The Kid who would be King parents guide

The Kid who would be King Parent Guide

Does finding a sword make you a king?

Release date January 25, 2019

Alex and his peers must band together with the wizard Merlin to protect the future and defeat the evil Morgana.

Why is The Kid who would be King rated PG? The MPAA rated The Kid who would be King PG for fantasy action violence, scary images, thematic elements including some bullying, and language

Run Time: 120 minutes

Official Movie Site

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The Kid who would be King
Rating & Content Info

Please Note: We have not viewed this movie. The information below is a summary based on data gathered from government and industry sponsored film classification agencies in various global regions.

Why is The Kid who would be King rated PG? The Kid who would be King is rated PG by the MPAA for fantasy action violence, scary images, thematic elements including some bullying, and language

Violence:
- Several scenes that may frighten young children.
- Frequent portrayals of weapons and hand-to-hand violence, most in a fantasy context, some in a bullying context
- Frequent portrayals of monsters, nightmarish imagery, and transformations

Sexual Content:
- None noted

Profanity:
- Infrequent use of cursing and profanity

Alcohol / Drug Use:
- None noted

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Read books about The Kid who would be King

Le Morte D’Arthur: King Arthur and the Legends of the Round Table written by Thomas Malory in the 15th century is the first comprehensive collection of tales about the legendary king. Adaptations which modernize the language are widely available.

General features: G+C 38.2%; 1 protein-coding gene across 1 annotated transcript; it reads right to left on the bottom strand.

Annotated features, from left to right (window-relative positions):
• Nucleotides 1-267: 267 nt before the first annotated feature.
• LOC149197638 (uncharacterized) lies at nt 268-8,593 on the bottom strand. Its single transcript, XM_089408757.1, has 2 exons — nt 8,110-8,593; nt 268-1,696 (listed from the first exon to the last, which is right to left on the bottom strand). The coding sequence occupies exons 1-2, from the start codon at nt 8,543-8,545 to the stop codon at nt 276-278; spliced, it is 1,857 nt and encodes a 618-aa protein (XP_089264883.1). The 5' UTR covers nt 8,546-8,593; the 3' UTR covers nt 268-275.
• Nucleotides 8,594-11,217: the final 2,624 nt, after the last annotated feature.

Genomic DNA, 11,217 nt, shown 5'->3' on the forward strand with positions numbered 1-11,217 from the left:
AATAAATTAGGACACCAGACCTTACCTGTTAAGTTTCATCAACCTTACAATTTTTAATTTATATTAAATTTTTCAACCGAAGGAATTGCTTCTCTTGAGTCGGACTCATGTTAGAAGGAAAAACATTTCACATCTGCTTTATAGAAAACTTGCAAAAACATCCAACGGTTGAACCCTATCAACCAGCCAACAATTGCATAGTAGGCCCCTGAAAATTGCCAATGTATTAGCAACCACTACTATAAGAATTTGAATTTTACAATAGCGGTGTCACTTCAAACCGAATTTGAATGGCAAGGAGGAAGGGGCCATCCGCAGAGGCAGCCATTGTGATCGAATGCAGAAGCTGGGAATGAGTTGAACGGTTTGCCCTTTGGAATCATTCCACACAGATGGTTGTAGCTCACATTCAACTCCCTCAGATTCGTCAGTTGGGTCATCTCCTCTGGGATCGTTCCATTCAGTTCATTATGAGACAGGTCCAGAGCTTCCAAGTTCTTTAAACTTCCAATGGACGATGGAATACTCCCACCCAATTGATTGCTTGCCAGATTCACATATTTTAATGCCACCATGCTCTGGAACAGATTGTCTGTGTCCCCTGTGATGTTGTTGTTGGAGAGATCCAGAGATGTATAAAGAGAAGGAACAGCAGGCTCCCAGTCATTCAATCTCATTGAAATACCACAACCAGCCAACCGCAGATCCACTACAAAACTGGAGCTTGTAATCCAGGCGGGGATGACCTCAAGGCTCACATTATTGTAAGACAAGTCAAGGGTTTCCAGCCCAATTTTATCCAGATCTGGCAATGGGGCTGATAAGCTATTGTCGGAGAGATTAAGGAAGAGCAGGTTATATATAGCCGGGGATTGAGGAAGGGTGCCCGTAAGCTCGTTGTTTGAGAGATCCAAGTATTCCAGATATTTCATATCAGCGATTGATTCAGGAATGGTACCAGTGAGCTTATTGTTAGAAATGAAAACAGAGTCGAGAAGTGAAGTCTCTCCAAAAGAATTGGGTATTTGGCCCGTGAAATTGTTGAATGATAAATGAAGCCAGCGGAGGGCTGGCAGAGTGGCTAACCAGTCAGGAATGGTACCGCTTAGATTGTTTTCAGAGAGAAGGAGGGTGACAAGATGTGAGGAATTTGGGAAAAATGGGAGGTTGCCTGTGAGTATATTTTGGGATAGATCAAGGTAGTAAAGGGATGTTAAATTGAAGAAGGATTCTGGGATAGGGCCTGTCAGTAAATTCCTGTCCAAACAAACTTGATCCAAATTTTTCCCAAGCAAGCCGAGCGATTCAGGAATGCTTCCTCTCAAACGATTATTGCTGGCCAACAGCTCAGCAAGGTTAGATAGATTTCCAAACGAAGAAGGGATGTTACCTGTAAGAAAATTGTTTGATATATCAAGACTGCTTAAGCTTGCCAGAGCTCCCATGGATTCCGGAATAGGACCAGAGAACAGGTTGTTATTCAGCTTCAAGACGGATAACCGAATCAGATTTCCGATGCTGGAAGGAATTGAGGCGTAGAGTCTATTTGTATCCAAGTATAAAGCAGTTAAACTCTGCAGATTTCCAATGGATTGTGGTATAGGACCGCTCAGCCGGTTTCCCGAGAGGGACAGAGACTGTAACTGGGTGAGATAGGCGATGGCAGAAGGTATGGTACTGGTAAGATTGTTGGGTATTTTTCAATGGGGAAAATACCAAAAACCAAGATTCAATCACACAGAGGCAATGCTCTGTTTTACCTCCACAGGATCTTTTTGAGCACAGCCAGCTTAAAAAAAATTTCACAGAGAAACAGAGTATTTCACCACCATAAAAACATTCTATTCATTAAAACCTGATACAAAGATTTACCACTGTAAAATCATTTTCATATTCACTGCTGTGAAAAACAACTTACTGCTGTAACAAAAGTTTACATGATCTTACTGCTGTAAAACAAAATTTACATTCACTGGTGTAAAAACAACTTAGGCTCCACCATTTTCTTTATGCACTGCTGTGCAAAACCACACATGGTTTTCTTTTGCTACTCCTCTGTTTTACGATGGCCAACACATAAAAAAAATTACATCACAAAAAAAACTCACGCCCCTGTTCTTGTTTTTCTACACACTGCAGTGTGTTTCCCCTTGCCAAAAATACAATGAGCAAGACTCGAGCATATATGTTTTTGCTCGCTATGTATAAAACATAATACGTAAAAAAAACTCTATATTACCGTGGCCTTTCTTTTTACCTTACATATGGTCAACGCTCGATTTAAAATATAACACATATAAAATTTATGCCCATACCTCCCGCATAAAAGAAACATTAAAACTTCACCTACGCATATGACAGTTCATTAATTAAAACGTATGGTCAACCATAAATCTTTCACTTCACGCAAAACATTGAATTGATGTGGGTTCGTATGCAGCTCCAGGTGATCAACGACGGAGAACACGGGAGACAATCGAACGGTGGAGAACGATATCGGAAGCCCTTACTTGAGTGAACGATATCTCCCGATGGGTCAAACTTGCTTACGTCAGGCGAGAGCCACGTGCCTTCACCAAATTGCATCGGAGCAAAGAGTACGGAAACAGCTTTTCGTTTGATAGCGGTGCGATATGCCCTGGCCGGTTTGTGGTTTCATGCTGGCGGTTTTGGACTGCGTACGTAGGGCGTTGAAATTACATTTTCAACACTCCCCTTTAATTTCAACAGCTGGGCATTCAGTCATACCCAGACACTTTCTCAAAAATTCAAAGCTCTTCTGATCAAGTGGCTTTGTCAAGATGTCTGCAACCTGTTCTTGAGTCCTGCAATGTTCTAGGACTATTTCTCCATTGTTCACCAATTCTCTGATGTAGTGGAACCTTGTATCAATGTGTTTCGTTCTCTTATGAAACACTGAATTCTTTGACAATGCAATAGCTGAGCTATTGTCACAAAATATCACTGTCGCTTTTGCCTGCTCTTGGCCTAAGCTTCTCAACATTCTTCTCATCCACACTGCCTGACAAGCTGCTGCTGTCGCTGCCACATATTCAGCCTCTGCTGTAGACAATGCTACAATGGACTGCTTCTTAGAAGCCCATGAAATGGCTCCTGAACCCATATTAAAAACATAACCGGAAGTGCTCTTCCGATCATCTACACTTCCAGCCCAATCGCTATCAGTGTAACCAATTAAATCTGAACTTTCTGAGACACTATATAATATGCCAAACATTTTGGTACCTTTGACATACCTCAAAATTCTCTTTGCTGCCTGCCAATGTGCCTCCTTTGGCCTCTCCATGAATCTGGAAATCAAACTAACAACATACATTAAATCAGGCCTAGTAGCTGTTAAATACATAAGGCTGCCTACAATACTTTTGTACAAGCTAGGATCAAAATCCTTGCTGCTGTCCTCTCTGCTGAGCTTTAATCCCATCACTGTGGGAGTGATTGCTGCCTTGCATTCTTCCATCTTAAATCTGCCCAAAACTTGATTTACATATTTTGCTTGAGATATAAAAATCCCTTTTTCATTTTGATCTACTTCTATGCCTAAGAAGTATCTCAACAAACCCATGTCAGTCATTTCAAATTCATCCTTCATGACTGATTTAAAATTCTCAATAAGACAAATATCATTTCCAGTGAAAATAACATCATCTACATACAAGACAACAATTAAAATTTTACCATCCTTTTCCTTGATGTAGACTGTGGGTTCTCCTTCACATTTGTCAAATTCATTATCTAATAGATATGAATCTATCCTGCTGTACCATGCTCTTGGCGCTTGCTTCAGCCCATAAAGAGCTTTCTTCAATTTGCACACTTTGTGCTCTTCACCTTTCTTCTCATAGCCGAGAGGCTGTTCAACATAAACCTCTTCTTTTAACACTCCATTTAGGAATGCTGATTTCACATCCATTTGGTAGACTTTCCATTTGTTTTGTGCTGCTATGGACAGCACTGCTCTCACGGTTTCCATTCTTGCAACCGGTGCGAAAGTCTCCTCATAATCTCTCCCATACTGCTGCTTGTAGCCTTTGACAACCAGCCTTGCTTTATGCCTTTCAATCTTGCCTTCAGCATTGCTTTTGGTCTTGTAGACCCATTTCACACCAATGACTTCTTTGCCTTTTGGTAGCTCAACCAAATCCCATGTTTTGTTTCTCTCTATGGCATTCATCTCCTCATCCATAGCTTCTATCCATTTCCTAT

Modern readers can look for T.H. White’s The Once and Future King which is a masterful retelling of the Arthurian saga and is the basis for many of the film adaptations. White also wrote The Sword in the Stone which focuses on Arthur’s youth and education under Merlin.

Howard Pyle’s The Story of King Arthur and His Knights is a lyrical retelling of the legend, with the violence sanitized for younger readers.

Rosemary Sutcliff’s Sword at Sunset is a hard-edged retelling of the story of Artos the Bear, warrior king of the 5th century, who might have been the inspiration for the mythical King Arthur.

Young readers who want more of King Arthur will enjoy Sarah Courtauld’s Illustrated Tales of King Arthur. Legends are always more fun when they are lavishly illustrated.

The world of Camelot has inspired writers for centuries. J.R.R. Tolkien was inspired by old English legends as he created Middle Earth. Susan Cooper’s The Dark is Rising series draws heavily upon Arthurian myths and symbols in its battle between Light and Dark. Fans of Cooper’s series will also enjoy the work of Lloyd Alexander whose The Chronicles of Prydain are inspired by Welsh mythology.

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Cast and Crew

The Kid who would be King is directed by Joe Cornish and stars Louis Ashbourne Serkis, Rebecca Ferguson, and Patrick Stewart.

Home Video

Related home video titles:

The best known kid friendly version of the Arthurian tale is Disney’s animated The Sword in the Stone.

Viewers looking for a slightly more realistic take on Arthurian mythology can try King Arthur, Clive Owen stars as the legendary king battling the Saxons. A particularly gory retelling of the Arthurian tale is King Arthur: Legend of the Sword, starring Charlie Hunnam. Camelot also revisits the tale, with emphasis on the tragic love triangle. First Knight also focuses on the human relationships in King Arthur’s court.

A humorous twist on the period is found in Monty Python and the Holy Grail. Full of laughs, this cult favorite is suitable for teens and adults.